The court's chamber established that, “the motive underlying these legal instruments (i.e. “related to property which came into force after Operation Storm”), as well as their overall effect, was to provide the property left behind by Krajina Serbs in the liberated areas to Croats, and thereby deprive these Serbs of the use of their housing and property”. Therefore, the “the imposition of restrictive and discriminatory measures with regard to housing and property, considered in conjunction with deportation and other crimes against Krajina Serbs, constituted persecution”.

The court's chamber also established that, “the forcible displacement committed by members of the Croatian military forces and Special Police, by the unlawful attacks on towns in the Krajina on 4 and 5 August 1995 and by the commission of other crimes later in August 1995, constituted deportation. Among the many Serbs who left the Krajina during and after Operation Storm, the Chamber concluded that at least 20,000 were deported in this manner in August 1995”.

With regards to the shelling of Benkovac, Gračac, Knin, and Obrovac on 4th and 5th August, it was found that this action “constituted an indiscriminate attack on these towns and an unlawful attack on civilians and civilian objects”. And again about my hometown Gračac in Lika and near-by Donji Lapac: “Special Police members took part in the destruction of a substantial part of Gračac on 5 and 6 August … [T]hey also participated in the destruction and looting of Krajina Serb property in Donji Lapac on 7 and 8 August 1995.”.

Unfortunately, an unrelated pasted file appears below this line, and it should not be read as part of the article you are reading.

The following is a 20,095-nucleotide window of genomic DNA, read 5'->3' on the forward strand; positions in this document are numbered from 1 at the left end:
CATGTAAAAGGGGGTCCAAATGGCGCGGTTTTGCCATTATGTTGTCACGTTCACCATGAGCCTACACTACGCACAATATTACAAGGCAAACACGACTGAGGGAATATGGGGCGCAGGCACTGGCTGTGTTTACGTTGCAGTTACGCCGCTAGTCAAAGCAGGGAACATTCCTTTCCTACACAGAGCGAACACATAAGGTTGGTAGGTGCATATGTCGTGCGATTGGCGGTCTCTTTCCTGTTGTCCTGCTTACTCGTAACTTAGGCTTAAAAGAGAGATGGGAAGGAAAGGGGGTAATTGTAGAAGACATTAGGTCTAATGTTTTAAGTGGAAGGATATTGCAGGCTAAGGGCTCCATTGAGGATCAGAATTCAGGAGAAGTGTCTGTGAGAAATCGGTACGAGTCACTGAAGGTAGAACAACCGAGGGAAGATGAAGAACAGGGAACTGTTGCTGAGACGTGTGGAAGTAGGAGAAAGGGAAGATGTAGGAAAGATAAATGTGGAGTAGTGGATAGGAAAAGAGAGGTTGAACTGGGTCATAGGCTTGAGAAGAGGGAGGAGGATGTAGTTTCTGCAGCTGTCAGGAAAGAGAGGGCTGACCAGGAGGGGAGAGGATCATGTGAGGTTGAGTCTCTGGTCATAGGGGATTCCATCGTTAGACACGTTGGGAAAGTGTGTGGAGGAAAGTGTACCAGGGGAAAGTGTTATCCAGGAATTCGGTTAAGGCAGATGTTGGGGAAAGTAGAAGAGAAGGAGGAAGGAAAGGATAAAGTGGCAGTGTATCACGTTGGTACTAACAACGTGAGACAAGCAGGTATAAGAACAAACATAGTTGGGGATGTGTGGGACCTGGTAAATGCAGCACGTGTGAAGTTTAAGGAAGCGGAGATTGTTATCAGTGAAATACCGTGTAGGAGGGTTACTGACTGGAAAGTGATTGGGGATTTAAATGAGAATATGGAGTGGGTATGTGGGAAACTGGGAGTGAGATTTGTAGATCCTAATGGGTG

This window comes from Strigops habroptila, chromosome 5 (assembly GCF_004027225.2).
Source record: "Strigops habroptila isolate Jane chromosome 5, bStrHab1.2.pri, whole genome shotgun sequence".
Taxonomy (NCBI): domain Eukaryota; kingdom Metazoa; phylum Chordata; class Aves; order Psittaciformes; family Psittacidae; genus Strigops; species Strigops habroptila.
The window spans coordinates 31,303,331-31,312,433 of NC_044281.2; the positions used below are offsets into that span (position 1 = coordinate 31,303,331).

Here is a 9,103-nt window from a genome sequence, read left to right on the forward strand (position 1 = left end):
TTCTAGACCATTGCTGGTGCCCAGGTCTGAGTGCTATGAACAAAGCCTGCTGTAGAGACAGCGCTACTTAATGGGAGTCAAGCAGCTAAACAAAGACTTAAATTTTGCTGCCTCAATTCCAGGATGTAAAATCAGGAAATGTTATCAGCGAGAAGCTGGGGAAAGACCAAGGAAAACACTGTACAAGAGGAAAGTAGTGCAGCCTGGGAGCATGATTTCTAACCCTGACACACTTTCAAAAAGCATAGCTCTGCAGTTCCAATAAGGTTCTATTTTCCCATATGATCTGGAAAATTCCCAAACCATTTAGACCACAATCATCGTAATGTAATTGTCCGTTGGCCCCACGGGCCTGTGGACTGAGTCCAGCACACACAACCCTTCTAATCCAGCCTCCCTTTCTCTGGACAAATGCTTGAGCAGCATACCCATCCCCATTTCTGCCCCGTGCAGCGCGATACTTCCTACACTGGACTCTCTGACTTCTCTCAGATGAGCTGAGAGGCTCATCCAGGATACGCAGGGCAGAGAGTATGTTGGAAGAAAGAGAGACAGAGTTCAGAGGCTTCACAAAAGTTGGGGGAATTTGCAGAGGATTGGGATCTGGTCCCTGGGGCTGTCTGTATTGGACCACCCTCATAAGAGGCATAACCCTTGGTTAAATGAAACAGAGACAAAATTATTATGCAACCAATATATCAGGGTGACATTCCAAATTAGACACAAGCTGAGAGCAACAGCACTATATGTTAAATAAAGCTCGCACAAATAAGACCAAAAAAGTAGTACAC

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On a personal note: as a Croatian Serb from one of the affected places mentioned above, I'm pleased to hear that the humiliating and degrading ordeal experienced by my relatives and their fellow Serbs while fleeing their homes in August '95 has been legally recognised as part of a “joint criminal enterprise” to have my people removed. This judgement is a legal recognition that the suffering my family and my people endured then was unlawful, and what occurred to their property after their departure was likewise a form of persecution.

Amnesty International welcomes this judgement as “the first step to truth and justice for many victims of crimes committed during ‘Operation Storm’ in Croatia in 1995”, which furthermore shows that “even the most high-level perpetrators of crimes under international law cannot evade justice”.

However, I am also aware of the perceptions of many Croats, who don't want to treat the suffering of my people as equal to the suffering of their people, and who see this as the Hague merely being “fair” on the Serbs at the “expense of the truth”, thereby bringing into question the validity of the court, no less!

A big demonstration has been held on Ban Jelačić square in the capital Zagreb, where they had a huge TV screen for the public to see the verdict. Devastated protestors shouted “Betrayal! Betrayal!”, accused former president Stipe Mesić, former prime minister Ivo Sanader and current president Ivo Josipović of being “war criminals”, and that the war is “still on”! And one former war-time minister admits that his name is on a list of war criminals, but that he'd rather be on that than in government!

(Funny how they branded president Josipović a “war criminal”. He himself is “shocked” by the conviction, and is “convinced that a joint criminal enterprise in the defense of Croatia didn't exist”. He also declares that, “Today, regardless of the conviction, the Homeland war will remain a just and defensive war, in which we retained our freedom and democracy from the aggression and the policies of the criminal régime of Slobodan Milošević”.)